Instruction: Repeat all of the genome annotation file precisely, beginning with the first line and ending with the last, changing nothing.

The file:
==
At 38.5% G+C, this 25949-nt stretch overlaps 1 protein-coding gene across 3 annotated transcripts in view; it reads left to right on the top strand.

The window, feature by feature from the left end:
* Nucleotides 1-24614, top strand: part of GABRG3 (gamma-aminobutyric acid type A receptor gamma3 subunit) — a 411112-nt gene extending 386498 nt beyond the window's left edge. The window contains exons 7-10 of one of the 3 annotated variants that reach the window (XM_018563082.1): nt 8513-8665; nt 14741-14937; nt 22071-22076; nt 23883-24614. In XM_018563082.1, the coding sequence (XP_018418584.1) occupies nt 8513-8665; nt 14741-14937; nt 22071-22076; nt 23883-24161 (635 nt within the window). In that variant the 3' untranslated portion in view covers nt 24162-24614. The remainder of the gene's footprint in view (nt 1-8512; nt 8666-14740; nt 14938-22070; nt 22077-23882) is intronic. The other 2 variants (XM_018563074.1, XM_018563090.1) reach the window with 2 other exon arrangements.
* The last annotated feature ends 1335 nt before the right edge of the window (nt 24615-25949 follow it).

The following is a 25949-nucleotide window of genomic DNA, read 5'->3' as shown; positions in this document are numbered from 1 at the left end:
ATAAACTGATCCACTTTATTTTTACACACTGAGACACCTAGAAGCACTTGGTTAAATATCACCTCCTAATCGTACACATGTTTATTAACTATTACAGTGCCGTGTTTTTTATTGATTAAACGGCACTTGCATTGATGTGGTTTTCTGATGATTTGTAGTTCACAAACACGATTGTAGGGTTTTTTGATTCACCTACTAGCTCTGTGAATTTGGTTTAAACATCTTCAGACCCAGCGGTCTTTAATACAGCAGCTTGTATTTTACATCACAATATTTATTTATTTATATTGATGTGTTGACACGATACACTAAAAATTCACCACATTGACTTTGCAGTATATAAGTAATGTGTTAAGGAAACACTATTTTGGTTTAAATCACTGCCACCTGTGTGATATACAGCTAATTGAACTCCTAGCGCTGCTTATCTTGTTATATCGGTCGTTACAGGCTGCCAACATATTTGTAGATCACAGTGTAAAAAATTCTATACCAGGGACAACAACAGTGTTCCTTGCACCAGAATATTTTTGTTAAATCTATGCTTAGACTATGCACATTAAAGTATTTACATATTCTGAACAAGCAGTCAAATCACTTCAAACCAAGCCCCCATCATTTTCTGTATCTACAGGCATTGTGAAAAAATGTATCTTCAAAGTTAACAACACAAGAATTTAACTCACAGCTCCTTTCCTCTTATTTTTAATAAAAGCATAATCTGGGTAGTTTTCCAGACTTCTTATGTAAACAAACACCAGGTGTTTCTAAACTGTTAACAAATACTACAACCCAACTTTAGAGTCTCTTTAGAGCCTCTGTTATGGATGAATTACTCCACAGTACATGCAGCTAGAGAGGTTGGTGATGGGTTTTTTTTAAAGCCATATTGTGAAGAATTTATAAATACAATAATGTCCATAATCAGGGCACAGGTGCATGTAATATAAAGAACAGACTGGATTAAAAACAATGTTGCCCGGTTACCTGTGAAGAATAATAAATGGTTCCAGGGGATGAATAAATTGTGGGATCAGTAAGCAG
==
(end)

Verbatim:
At 38.5% G+C, this 25949-nt stretch overlaps 1 protein-coding gene across 3 annotated transcripts in view; it reads left to right on the top strand.

The window, feature by feature from the left end:
* Nucleotides 1-24614, top strand: part of GABRG3 (gamma-aminobutyric acid type A receptor gamma3 subunit) — a 411112-nt gene extending 386498 nt beyond the window's left edge. The window contains exons 7-10 of one of the 3 annotated variants that reach the window (XM_018563082.1): nt 8513-8665; nt 14741-14937; nt 22071-22076; nt 23883-24614. In XM_018563082.1, the coding sequence (XP_018418584.1) occupies nt 8513-8665; nt 14741-14937; nt 22071-22076; nt 23883-24161 (635 nt within the window). In that variant the 3' untranslated portion in view covers nt 24162-24614. The remainder of the gene's footprint in view (nt 1-8512; nt 8666-14740; nt 14938-22070; nt 22077-23882) is intronic. The other 2 variants (XM_018563074.1, XM_018563090.1) reach the window with 2 other exon arrangements.
* The last annotated feature ends 1335 nt before the right edge of the window (nt 24615-25949 follow it).

The following is a 25949-nucleotide window of genomic DNA, read 5'->3' as shown; positions in this document are numbered from 1 at the left end:
ATAAACTGATCCACTTTATTTTTACACACTGAGACACCTAGAAGCACTTGGTTAAATATCACCTCCTAATCGTACACATGTTTATTAACTATTACAGTGCCGTGTTTTTTATTGATTAAACGGCACTTGCATTGATGTGGTTTTCTGATGATTTGTAGTTCACAAACACGATTGTAGGGTTTTTTGATTCACCTACTAGCTCTGTGAATTTGGTTTAAACATCTTCAGACCCAGCGGTCTTTAATACAGCAGCTTGTATTTTACATCACAATATTTATTTATTTATATTGATGTGTTGACACGATACACTAAAAATTCACCACATTGACTTTGCAGTATATAAGTAATGTGTTAAGGAAACACTATTTTGGTTTAAATCACTGCCACCTGTGTGATATACAGCTAATTGAACTCCTAGCGCTGCTTATCTTGTTATATCGGTCGTTACAGGCTGCCAACATATTTGTAGATCACAGTGTAAAAAATTCTATACCAGGGACAACAACAGTGTTCCTTGCACCAGAATATTTTTGTTAAATCTATGCTTAGACTATGCACATTAAAGTATTTACATATTCTGAACAAGCAGTCAAATCACTTCAAACCAAGCCCCCATCATTTTCTGTATCTACAGGCATTGTGAAAAAATGTATCTTCAAAGTTAACAACACAAGAATTTAACTCACAGCTCCTTTCCTCTTATTTTTAATAAAAGCATAATCTGGGTAGTTTTCCAGACTTCTTATGTAAACAAACACCAGGTGTTTCTAAACTGTTAACAAATACTACAACCCAACTTTAGAGTCTCTTTAGAGCCTCTGTTATGGATGAATTACTCCACAGTACATGCAGCTAGAGAGGTTGGTGATGGGTTTTTTTTAAAGCCATATTGTGAAGAATTTATAAATACAATAATGTCCATAATCAGGGCACAGGTGCATGTAATATAAAGAACAGACTGGATTAAAAACAATGTTGCCCGGTTACCTGTGAAGAATAATAAATGGTTCCAGGGGATGAATAAATTGTGGGATCAGTAAGCAG